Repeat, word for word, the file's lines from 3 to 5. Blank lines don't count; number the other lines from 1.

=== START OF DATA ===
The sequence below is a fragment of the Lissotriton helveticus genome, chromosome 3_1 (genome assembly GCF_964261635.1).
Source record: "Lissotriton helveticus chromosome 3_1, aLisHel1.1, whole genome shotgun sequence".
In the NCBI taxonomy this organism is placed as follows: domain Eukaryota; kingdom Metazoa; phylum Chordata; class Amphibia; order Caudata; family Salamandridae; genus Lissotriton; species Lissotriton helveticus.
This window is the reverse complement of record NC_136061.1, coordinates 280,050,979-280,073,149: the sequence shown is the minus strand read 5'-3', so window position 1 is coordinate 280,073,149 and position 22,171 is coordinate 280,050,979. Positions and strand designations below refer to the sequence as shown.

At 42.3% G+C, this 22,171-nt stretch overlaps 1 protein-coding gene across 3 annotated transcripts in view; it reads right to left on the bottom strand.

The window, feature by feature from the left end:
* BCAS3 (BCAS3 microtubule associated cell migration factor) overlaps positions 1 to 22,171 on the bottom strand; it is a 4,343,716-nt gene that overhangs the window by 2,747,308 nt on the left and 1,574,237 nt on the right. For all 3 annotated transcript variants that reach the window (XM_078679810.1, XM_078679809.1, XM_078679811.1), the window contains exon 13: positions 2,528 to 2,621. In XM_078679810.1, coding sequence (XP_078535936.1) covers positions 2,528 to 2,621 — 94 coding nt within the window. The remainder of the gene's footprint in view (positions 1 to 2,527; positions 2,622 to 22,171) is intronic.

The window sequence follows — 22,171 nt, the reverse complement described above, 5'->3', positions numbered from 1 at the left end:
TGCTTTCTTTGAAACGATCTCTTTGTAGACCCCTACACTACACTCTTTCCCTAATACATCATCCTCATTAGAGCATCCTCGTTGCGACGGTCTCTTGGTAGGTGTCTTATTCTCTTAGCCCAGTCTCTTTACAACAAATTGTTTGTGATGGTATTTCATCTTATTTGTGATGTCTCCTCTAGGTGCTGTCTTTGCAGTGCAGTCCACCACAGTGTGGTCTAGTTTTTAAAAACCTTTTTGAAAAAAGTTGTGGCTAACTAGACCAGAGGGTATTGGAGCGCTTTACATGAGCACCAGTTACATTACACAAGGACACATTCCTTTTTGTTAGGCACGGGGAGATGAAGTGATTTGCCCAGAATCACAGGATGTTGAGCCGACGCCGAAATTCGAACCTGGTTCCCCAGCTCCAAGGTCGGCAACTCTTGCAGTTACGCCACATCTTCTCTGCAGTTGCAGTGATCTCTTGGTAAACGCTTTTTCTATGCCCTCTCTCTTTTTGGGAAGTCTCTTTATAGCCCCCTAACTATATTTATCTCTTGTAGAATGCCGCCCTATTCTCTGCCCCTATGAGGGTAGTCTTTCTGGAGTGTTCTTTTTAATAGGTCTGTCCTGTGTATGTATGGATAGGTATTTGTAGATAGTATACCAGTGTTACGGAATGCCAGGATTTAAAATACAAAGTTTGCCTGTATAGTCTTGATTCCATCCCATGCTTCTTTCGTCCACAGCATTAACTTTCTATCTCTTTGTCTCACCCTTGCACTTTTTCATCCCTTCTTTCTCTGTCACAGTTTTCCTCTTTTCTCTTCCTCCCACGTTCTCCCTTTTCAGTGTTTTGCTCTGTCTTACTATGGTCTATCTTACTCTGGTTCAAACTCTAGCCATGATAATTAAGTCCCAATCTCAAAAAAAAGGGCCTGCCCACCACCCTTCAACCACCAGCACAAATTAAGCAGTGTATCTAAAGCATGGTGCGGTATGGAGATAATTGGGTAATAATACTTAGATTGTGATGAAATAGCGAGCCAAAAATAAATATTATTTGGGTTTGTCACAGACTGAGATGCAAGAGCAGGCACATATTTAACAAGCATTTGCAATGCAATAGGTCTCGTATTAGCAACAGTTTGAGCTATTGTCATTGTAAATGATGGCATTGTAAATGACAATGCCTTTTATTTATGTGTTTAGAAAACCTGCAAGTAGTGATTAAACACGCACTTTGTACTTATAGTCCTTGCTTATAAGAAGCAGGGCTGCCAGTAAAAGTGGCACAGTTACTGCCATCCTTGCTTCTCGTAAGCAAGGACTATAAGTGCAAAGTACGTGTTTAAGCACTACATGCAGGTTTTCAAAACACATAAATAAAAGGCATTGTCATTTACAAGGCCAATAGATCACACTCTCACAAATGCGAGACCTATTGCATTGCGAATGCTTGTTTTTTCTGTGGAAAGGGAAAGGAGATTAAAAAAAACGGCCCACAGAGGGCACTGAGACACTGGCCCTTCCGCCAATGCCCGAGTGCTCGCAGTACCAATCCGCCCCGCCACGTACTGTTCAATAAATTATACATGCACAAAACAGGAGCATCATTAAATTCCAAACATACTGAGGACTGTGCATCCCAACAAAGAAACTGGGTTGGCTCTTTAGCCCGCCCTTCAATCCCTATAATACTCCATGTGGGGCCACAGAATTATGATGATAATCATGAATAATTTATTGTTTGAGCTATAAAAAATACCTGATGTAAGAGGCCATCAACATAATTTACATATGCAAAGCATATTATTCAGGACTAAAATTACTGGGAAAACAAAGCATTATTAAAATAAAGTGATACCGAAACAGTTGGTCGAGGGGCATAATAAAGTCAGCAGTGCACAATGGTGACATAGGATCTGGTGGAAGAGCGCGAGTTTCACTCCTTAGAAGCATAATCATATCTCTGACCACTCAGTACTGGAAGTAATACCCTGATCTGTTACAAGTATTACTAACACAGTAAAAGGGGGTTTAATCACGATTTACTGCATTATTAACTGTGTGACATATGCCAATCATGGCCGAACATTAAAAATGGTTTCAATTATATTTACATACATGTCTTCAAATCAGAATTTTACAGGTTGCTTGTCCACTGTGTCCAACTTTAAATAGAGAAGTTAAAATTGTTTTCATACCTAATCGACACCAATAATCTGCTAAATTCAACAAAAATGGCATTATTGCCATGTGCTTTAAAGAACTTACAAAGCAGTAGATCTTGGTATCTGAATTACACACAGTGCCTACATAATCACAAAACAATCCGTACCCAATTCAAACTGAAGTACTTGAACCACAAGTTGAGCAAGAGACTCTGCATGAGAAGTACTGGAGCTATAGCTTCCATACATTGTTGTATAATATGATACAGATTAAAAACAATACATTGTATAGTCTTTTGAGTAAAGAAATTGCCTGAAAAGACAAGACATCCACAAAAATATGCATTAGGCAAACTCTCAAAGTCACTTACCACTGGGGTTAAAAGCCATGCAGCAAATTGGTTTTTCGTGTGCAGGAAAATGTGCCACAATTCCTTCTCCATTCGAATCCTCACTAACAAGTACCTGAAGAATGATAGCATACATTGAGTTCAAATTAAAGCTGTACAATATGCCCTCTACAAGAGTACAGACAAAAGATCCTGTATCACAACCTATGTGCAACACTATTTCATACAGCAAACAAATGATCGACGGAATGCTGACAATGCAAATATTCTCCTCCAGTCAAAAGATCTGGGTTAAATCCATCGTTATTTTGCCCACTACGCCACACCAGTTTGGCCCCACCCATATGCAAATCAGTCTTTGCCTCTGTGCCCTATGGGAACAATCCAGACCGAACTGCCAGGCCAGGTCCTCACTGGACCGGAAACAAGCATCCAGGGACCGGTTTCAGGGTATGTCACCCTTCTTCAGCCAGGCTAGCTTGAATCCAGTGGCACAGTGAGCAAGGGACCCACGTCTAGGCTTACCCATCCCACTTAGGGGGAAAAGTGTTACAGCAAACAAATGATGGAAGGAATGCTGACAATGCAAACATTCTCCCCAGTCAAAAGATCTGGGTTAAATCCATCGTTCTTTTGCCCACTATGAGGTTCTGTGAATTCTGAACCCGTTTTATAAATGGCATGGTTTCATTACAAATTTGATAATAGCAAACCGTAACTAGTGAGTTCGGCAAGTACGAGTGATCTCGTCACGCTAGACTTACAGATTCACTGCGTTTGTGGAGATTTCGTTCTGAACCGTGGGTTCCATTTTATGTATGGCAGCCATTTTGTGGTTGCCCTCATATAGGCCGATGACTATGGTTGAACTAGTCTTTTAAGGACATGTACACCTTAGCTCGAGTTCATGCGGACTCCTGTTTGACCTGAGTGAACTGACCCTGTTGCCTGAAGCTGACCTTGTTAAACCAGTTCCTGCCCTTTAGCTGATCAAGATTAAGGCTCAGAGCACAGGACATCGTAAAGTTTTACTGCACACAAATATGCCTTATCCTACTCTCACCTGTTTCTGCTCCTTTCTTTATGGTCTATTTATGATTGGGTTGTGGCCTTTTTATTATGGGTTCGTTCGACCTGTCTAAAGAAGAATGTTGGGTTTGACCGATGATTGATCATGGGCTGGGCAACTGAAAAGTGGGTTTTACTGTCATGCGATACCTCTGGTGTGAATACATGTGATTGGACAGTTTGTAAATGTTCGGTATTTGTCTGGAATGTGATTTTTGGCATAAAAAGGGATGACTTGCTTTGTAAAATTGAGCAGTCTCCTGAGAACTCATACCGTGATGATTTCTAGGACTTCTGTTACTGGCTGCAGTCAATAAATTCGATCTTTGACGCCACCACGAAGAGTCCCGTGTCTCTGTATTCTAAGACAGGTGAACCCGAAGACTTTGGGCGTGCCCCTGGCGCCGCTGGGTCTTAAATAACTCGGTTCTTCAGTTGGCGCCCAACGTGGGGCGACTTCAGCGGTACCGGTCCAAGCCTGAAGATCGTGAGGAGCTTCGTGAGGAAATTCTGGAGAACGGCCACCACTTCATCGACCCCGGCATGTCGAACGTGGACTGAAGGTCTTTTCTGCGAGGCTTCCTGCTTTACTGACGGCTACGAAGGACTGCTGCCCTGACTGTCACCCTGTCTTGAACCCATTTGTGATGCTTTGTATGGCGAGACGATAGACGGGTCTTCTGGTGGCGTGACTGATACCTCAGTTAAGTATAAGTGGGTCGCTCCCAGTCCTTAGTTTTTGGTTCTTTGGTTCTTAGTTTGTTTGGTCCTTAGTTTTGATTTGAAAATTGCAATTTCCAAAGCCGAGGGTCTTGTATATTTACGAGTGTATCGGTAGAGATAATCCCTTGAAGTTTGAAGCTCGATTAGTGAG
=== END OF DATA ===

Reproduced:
In the NCBI taxonomy this organism is placed as follows: domain Eukaryota; kingdom Metazoa; phylum Chordata; class Amphibia; order Caudata; family Salamandridae; genus Lissotriton; species Lissotriton helveticus.
This window is the reverse complement of record NC_136061.1, coordinates 280,050,979-280,073,149: the sequence shown is the minus strand read 5'-3', so window position 1 is coordinate 280,073,149 and position 22,171 is coordinate 280,050,979. Positions and strand designations below refer to the sequence as shown.

At 42.3% G+C, this 22,171-nt stretch overlaps 1 protein-coding gene across 3 annotated transcripts in view; it reads right to left on the bottom strand.